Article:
Cork GAA Jersey Wars: Douglas v Kiskeam

From now until August 28, your votes will narrow down 32 contenders to crown a winner
Cork GAA Jersey Wars: Douglas v Kiskeam

Jersey Wars: Kiskeam versus Douglas.

WE want to know what your favourite GAA geansaí is.

From here until the end of August, your votes will decide the best design in our Cork GAA Jersey Wars competition.

Our resident jersey expert Denis Hurley compiled a list of 32 clubs, based on those involved in the senior tiers and a selection of wild cards. We put them in alphabetical order and paired them up, number 13 versus 20, which is Douglas-Kiskeam, and mapped out the path to the final. 

Full details of the competition are here.

Voting will run from 8am each day for 24 hours on the link below:


ANYBODY looking to find the rationale for Douglas’s choice of colours – or at least two-thirds of them – need only look at the club name in Irish on the sleeves of the jerseys.

‘Dubhglas’ is proclaimed, literally translating as ‘black-green’, and they are the parish colours.

While a Douglas club took part in the senior hurling championship in 1888, it faded from existence around the 1910s, with a club called Castletreasure operating from 1918-26.

Then, in 1931, St Columba’s was formed and they wore a black jersey with a green hoop, the same style as that which Nemo Rangers use.

At the 1938 AGM, the Douglas name was adopted again and, at some point, the kit style was changed to green and black vertical hoops.

Then, in the 1950s, another change occurred. Brendan Larkin’s 1987 publication, ‘Douglas – 100 Years of GAA’ recounts how the club had just one set of jerseys between four teams, which presented problems.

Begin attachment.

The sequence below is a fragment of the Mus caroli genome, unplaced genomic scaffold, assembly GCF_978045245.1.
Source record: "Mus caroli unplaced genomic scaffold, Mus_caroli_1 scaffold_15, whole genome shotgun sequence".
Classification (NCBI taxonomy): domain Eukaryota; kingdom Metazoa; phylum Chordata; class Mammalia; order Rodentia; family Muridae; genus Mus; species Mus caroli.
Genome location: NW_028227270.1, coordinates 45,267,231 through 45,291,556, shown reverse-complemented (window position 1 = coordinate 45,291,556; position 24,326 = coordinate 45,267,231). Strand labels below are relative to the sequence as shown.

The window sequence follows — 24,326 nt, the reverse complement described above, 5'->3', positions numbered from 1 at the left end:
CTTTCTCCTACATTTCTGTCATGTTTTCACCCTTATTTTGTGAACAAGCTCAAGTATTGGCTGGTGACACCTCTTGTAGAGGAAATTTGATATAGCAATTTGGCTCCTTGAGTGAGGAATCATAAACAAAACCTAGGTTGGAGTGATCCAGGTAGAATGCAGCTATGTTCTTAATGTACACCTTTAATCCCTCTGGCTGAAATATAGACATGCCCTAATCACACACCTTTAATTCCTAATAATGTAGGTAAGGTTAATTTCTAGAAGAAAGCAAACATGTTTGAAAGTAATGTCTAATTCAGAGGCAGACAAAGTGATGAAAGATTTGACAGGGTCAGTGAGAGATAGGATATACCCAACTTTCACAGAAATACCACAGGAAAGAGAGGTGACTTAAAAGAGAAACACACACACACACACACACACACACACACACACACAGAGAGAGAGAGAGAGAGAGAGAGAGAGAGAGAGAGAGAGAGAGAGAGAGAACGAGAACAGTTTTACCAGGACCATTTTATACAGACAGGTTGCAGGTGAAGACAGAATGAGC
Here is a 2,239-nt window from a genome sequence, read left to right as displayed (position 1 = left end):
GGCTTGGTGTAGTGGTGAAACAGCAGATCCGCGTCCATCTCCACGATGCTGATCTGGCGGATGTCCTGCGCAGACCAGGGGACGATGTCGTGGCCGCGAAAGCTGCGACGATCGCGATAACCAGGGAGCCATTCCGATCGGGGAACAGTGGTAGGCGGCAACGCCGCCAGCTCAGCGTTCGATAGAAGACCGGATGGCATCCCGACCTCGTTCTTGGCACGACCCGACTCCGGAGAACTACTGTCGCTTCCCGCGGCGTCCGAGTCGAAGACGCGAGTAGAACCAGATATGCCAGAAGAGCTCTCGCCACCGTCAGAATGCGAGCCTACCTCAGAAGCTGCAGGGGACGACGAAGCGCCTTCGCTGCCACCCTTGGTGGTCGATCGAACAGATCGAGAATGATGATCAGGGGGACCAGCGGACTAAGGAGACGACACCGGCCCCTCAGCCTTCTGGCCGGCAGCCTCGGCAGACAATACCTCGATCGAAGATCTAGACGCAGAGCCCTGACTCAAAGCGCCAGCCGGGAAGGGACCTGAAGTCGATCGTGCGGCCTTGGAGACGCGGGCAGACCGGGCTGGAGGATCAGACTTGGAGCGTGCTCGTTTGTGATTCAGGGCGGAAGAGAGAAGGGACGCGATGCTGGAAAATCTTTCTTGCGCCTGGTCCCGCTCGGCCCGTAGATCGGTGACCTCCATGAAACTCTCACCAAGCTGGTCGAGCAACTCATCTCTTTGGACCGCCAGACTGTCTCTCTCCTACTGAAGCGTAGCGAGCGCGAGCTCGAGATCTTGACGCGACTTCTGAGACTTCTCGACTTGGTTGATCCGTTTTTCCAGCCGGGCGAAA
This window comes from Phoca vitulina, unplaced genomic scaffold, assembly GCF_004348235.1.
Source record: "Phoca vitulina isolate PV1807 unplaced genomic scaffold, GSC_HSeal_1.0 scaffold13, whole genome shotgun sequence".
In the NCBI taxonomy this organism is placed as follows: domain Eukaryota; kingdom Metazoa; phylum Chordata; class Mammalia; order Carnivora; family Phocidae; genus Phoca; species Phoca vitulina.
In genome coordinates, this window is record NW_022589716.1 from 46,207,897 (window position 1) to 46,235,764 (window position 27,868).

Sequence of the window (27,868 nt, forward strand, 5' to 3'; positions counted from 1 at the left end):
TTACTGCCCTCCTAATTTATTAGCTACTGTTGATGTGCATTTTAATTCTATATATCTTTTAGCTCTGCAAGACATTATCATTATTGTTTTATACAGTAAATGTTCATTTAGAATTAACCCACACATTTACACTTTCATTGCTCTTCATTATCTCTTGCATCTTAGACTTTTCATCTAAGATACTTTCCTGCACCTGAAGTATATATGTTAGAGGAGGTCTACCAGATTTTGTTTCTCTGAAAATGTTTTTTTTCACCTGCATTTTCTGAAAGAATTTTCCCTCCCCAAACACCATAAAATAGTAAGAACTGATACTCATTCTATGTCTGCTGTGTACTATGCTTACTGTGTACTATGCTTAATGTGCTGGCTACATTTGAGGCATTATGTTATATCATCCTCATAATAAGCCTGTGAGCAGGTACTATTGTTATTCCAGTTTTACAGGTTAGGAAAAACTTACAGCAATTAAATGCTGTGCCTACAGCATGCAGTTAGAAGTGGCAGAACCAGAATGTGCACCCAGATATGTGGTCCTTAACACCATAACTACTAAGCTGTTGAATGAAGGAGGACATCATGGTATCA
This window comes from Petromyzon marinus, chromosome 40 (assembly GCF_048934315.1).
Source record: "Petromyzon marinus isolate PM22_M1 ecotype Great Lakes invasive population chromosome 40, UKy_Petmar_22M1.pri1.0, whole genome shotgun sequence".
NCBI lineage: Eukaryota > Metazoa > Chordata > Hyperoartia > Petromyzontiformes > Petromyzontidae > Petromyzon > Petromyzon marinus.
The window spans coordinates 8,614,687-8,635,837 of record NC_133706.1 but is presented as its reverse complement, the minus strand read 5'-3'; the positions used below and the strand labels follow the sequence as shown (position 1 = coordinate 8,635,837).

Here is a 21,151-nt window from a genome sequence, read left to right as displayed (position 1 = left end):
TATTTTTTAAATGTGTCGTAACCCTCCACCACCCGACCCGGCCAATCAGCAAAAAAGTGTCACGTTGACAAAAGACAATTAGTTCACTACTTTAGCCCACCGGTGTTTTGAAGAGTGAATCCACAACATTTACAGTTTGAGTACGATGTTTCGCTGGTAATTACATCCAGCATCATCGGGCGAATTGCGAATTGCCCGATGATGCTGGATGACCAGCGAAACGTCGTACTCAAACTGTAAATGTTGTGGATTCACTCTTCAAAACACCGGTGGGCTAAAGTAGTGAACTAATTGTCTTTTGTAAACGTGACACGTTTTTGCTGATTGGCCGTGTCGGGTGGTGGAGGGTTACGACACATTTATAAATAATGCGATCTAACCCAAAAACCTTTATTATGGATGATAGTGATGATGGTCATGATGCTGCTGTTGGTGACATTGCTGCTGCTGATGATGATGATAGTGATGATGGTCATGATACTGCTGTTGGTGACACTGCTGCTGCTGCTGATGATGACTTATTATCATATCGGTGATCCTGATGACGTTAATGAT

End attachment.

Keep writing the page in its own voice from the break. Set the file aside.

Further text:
Club member Joe O’Reilly worked in the Sunbeam factory and he brought it to the attention of the Douglas committee that a set of jerseys – green, black and white hoops – had been returned by Dublin rugby side Bective Rangers and this represented a good opportunity for Douglas to acquire a second set.

While Joe’s boss wanted £20 for the jerseys, Joe bargained him down to £12.

While the ratio of the different colours has changed at times over the year, this look has essentially remained until the present day.

While the club were junior football champions in 1962, it wasn’t until the late 1990s that Douglas really began to make their mark. The intermediate football title was won in 1997 with the equivalent hurling title claimed in 2000 and, while they were relegated at the end of 2007, there was a return to the SHC in 2009 and they have remained there since.

 Seán Wilson of Douglas (left) in action against Nemo Rangers in 2020. Picture: Howard Crowdy
Seán Wilson of Douglas (left) in action against Nemo Rangers in 2020. Picture: Howard Crowdy

Apart from St Finbarr’s, Douglas are currently the only club operating at premier senior level in both codes in Cork.

In 2016, the club were county U21 hurling champions for the first time and that was followed in 2017 by the U21 football title.

In 2008, Douglas reached the county senior football final for the first time, taking on neighbours Nemo and, as the game was being televised, both teams were requested to change kit.

With Nemo in grey and black, Douglas wore green jerseys and white shorts as they lost out.